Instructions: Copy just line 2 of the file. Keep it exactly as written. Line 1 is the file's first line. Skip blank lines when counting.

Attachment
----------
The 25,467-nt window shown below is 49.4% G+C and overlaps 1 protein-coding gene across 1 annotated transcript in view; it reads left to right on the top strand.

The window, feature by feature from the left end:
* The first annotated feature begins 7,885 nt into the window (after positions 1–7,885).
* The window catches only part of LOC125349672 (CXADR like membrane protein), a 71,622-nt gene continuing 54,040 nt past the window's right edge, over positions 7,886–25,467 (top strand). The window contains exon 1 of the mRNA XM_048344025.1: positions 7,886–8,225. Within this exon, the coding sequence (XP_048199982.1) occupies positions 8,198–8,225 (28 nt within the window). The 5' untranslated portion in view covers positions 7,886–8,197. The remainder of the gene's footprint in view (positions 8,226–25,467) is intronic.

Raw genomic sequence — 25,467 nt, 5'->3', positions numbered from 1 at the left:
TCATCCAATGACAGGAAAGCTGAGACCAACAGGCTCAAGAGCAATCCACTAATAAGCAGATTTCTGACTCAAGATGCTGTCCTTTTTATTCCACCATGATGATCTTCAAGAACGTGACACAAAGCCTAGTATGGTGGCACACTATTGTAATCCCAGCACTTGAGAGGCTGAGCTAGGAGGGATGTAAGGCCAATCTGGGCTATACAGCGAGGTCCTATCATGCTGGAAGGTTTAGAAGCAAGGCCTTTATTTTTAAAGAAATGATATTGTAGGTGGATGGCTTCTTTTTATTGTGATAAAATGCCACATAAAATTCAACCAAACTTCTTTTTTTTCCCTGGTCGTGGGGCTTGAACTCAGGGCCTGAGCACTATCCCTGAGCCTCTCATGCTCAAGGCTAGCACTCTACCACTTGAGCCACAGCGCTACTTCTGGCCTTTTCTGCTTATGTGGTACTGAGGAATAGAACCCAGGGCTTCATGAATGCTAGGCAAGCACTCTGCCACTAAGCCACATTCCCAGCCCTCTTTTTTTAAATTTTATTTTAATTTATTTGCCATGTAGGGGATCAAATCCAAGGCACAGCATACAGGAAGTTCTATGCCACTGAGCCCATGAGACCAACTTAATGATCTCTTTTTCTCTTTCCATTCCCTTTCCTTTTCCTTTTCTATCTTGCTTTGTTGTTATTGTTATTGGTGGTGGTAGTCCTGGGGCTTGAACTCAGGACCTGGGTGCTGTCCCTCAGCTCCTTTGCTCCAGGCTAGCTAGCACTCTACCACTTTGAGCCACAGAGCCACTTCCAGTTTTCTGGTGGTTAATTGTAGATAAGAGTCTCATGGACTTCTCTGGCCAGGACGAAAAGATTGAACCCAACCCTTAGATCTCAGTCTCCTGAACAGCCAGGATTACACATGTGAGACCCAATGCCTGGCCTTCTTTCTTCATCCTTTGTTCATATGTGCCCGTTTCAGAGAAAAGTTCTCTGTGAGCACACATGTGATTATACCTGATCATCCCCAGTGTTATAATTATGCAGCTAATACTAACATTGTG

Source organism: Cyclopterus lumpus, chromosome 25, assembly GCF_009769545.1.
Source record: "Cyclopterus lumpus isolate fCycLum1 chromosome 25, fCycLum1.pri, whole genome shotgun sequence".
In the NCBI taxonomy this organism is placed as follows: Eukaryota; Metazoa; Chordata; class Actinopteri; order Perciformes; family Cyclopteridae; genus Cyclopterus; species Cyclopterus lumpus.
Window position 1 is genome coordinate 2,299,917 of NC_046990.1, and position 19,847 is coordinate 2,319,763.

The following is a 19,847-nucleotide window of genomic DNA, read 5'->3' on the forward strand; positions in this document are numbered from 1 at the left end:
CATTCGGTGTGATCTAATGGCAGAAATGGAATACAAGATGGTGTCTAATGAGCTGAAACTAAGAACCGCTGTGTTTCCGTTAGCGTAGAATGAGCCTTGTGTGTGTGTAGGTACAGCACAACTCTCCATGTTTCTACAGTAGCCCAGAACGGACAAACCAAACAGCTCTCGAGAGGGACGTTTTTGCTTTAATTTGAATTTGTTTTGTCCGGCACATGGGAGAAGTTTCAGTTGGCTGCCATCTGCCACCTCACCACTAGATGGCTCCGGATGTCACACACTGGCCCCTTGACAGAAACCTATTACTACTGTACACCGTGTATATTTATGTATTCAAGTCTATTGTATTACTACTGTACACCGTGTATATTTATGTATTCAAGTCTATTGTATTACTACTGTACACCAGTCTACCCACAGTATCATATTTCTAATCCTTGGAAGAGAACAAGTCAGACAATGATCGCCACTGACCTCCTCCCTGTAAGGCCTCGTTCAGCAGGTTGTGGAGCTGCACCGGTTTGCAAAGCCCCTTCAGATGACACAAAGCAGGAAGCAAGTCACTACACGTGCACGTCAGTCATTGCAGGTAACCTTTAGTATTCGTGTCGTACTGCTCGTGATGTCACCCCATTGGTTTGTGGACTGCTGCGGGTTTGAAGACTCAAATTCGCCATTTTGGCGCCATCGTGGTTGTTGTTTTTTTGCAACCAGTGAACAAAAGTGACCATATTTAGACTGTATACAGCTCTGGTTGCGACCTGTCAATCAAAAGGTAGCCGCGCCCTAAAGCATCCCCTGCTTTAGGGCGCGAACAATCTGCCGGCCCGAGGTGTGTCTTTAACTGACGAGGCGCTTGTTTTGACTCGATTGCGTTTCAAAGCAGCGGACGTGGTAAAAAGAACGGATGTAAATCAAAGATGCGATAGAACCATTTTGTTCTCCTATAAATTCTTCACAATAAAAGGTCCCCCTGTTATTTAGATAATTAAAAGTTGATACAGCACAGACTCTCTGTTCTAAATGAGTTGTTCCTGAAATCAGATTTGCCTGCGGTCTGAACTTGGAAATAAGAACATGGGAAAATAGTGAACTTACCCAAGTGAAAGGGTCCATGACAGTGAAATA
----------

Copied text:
The window, feature by feature from the left end: